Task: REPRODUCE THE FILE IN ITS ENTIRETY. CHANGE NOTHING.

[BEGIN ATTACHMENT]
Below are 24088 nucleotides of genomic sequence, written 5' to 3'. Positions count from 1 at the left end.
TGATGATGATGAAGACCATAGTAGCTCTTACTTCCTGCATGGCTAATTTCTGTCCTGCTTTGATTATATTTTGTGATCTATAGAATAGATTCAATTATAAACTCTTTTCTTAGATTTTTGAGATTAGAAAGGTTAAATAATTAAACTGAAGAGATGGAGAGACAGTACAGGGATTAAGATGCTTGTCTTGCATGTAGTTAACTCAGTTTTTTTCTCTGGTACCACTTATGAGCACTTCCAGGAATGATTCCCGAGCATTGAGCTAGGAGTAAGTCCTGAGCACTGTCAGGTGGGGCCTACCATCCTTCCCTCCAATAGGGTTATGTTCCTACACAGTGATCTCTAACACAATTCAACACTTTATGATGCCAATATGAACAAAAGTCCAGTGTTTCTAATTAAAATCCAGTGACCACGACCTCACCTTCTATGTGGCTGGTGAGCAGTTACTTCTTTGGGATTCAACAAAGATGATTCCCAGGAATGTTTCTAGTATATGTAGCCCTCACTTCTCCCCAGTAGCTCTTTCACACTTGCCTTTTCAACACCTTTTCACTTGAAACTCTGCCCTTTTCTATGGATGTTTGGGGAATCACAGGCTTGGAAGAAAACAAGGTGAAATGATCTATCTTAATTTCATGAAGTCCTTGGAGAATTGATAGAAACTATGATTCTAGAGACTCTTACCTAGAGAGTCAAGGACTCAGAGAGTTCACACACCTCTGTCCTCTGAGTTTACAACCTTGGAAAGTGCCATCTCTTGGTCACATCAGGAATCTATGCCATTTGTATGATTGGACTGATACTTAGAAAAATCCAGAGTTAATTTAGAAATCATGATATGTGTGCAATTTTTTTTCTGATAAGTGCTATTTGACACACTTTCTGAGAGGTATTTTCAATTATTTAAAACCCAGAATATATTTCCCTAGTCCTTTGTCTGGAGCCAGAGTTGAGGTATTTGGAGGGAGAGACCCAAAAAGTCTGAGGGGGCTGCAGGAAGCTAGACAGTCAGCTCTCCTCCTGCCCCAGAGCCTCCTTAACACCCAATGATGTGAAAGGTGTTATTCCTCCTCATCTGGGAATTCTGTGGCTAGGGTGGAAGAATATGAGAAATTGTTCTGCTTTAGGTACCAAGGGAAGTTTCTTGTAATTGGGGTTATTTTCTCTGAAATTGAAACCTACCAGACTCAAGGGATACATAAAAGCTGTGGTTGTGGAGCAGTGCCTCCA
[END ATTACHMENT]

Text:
Below are 24088 nucleotides of genomic sequence, written 5' to 3'. Positions count from 1 at the left end.
TGATGATGATGAAGACCATAGTAGCTCTTACTTCCTGCATGGCTAATTTCTGTCCTGCTTTGATTATATTTTGTGATCTATAGAATAGATTCAATTATAAACTCTTTTCTTAGATTTTTGAGATTAGAAAGGTTAAATAATTAAACTGAAGAGATGGAGAGACAGTACAGGGATTAAGATGCTTGTCTTGCATGTAGTTAACTCAGTTTTTTTCTCTGGTACCACTTATGAGCACTTCCAGGAATGATTCCCGAGCATTGAGCTAGGAGTAAGTCCTGAGCACTGTCAGGTGGGGCCTACCATCCTTCCCTCCAATAGGGTTATGTTCCTACACAGTGATCTCTAACACAATTCAACACTTTATGATGCCAATATGAACAAAAGTCCAGTGTTTCTAATTAAAATCCAGTGACCACGACCTCACCTTCTATGTGGCTGGTGAGCAGTTACTTCTTTGGGATTCAACAAAGATGATTCCCAGGAATGTTTCTAGTATATGTAGCCCTCACTTCTCCCCAGTAGCTCTTTCACACTTGCCTTTTCAACACCTTTTCACTTGAAACTCTGCCCTTTTCTATGGATGTTTGGGGAATCACAGGCTTGGAAGAAAACAAGGTGAAATGATCTATCTTAATTTCATGAAGTCCTTGGAGAATTGATAGAAACTATGATTCTAGAGACTCTTACCTAGAGAGTCAAGGACTCAGAGAGTTCACACACCTCTGTCCTCTGAGTTTACAACCTTGGAAAGTGCCATCTCTTGGTCACATCAGGAATCTATGCCATTTGTATGATTGGACTGATACTTAGAAAAATCCAGAGTTAATTTAGAAATCATGATATGTGTGCAATTTTTTTTCTGATAAGTGCTATTTGACACACTTTCTGAGAGGTATTTTCAATTATTTAAAACCCAGAATATATTTCCCTAGTCCTTTGTCTGGAGCCAGAGTTGAGGTATTTGGAGGGAGAGACCCAAAAAGTCTGAGGGGGCTGCAGGAAGCTAGACAGTCAGCTCTCCTCCTGCCCCAGAGCCTCCTTAACACCCAATGATGTGAAAGGTGTTATTCCTCCTCATCTGGGAATTCTGTGGCTAGGGTGGAAGAATATGAGAAATTGTTCTGCTTTAGGTACCAAGGGAAGTTTCTTGTAATTGGGGTTATTTTCTCTGAAATTGAAACCTACCAGACTCAAGGGATACATAAAAGCTGTGGTTGTGGAGCAGTGCCTCCA